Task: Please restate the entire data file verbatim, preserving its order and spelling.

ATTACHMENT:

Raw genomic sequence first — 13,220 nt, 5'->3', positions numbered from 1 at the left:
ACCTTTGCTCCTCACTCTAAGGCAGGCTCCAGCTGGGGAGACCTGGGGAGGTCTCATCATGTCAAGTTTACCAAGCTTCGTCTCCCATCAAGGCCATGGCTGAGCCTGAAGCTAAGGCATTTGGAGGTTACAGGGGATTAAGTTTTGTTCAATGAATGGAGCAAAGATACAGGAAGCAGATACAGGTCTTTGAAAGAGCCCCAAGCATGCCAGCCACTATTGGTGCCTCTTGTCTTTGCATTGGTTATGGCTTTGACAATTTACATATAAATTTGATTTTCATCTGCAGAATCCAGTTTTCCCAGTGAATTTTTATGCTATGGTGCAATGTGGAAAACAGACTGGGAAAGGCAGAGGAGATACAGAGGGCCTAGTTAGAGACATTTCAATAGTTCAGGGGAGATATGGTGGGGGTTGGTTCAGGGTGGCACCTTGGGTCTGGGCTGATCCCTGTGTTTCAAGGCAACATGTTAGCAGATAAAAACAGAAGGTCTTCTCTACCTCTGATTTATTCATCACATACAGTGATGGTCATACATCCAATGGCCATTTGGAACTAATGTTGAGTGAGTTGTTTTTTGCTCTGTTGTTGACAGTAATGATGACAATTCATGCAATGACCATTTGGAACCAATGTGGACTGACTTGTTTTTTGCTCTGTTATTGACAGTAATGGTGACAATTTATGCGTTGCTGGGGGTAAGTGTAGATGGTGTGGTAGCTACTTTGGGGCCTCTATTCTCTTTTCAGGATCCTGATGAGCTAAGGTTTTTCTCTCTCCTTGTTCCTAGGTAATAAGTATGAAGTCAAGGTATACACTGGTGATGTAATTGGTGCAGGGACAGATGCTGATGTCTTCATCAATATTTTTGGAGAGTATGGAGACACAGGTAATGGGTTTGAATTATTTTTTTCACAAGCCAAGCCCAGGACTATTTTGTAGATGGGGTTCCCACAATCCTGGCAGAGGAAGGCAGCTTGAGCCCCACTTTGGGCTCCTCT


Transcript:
Raw genomic sequence first — 13,220 nt, 5'->3', positions numbered from 1 at the left:
ACCTTTGCTCCTCACTCTAAGGCAGGCTCCAGCTGGGGAGACCTGGGGAGGTCTCATCATGTCAAGTTTACCAAGCTTCGTCTCCCATCAAGGCCATGGCTGAGCCTGAAGCTAAGGCATTTGGAGGTTACAGGGGATTAAGTTTTGTTCAATGAATGGAGCAAAGATACAGGAAGCAGATACAGGTCTTTGAAAGAGCCCCAAGCATGCCAGCCACTATTGGTGCCTCTTGTCTTTGCATTGGTTATGGCTTTGACAATTTACATATAAATTTGATTTTCATCTGCAGAATCCAGTTTTCCCAGTGAATTTTTATGCTATGGTGCAATGTGGAAAACAGACTGGGAAAGGCAGAGGAGATACAGAGGGCCTAGTTAGAGACATTTCAATAGTTCAGGGGAGATATGGTGGGGGTTGGTTCAGGGTGGCACCTTGGGTCTGGGCTGATCCCTGTGTTTCAAGGCAACATGTTAGCAGATAAAAACAGAAGGTCTTCTCTACCTCTGATTTATTCATCACATACAGTGATGGTCATACATCCAATGGCCATTTGGAACTAATGTTGAGTGAGTTGTTTTTTGCTCTGTTGTTGACAGTAATGATGACAATTCATGCAATGACCATTTGGAACCAATGTGGACTGACTTGTTTTTTGCTCTGTTATTGACAGTAATGGTGACAATTTATGCGTTGCTGGGGGTAAGTGTAGATGGTGTGGTAGCTACTTTGGGGCCTCTATTCTCTTTTCAGGATCCTGATGAGCTAAGGTTTTTCTCTCTCCTTGTTCCTAGGTAATAAGTATGAAGTCAAGGTATACACTGGTGATGTAATTGGTGCAGGGACAGATGCTGATGTCTTCATCAATATTTTTGGAGAGTATGGAGACACAGGTAATGGGTTTGAATTATTTTTTTCACAAGCCAAGCCCAGGACTATTTTGTAGATGGGGTTCCCACAATCCTGGCAGAGGAAGGCAGCTTGAGCCCCACTTTGGGCTCCTCT